Mumbai is all set to get a facelift worth Rs1,700 crore under the BMC's beautification programme. However, the menace of illegal hoardings appears as a blot on the landscape. A total of 16,360 unwarranted displays were pulled down across the city in 2022.
Maximum hoarding religious
As per the official data from the BMC's License Department, 9,719 of these hoardings were religious in nature, 4,823 political and 1,818 commercial. Prime locations such as Colaba, Ghatkopar, Dadar, Bandra and Mulund were among the most defaced areas.
Action against hoardings
Notably, first information reports (FIRs) were registered in just 164 cases which is 1% of 16,360, while 884 police complaints were made and court doors were knocked in 961 cases. Despite being reprimanded several times by the Bombay High Court, the BMC has, so far, failed to come up with a policy against illegal hoardings.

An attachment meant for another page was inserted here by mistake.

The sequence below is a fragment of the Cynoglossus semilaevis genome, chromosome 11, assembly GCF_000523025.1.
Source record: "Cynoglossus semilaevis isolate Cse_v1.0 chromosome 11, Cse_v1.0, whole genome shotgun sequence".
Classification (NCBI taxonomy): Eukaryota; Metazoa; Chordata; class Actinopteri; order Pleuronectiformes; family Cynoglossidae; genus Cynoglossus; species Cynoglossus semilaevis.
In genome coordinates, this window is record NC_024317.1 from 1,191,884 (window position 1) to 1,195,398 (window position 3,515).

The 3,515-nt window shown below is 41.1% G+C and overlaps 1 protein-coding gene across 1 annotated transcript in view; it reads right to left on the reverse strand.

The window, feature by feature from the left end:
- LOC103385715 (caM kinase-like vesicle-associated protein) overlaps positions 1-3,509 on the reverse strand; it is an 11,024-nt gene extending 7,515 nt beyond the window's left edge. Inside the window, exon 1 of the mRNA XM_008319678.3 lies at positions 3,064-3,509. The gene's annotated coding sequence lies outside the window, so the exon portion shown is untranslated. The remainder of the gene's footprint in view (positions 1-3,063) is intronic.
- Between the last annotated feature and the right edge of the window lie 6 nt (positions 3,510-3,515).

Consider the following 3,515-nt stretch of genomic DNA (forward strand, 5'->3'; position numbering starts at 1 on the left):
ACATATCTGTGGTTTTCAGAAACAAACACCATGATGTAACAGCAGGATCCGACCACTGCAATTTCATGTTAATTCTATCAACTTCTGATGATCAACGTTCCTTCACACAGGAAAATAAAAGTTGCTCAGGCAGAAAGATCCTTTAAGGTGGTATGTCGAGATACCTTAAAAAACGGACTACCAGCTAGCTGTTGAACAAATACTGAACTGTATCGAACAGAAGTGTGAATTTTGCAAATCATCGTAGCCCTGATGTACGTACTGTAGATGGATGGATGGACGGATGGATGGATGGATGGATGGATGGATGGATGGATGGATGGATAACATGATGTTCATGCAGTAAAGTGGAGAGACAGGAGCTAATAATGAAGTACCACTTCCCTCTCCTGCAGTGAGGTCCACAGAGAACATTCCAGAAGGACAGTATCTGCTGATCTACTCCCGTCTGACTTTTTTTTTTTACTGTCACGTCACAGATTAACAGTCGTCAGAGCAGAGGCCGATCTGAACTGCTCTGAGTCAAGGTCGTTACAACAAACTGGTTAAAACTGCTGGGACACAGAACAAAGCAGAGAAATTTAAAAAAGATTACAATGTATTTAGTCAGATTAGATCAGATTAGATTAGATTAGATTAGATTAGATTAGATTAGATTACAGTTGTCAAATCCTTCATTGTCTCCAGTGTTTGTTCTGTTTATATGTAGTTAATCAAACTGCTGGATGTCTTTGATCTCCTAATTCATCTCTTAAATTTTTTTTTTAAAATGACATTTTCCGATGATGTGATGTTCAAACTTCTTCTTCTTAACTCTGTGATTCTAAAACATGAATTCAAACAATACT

“We have a ward-wise team of the License Department to take a round in the ward and immediately pull down the illegal hoardings. But the illegal hoardings and banners are mostly erected at night time by political workers. It's the duty of the police to keep a vigil and directly register an FIR against them. We remove the banners, take their pictures and complain against the person whose name is on it under the Defacement Act. Also a case is filed against illegal commercial hoarding in the Metropolitan Magistrate court which can levy a fine of Rs5,000,” said a senior civic official.
The police complaints are filed under the Prevention of Defacement of Property Act, 1995 – which has provisions of Rs2,000 fine or three-month imprisonment or both. Under the Mumbai Municipal Corporation Act, an offender can also be fined between Rs1,000 and Rs5,000 for installing illegal hoardings.
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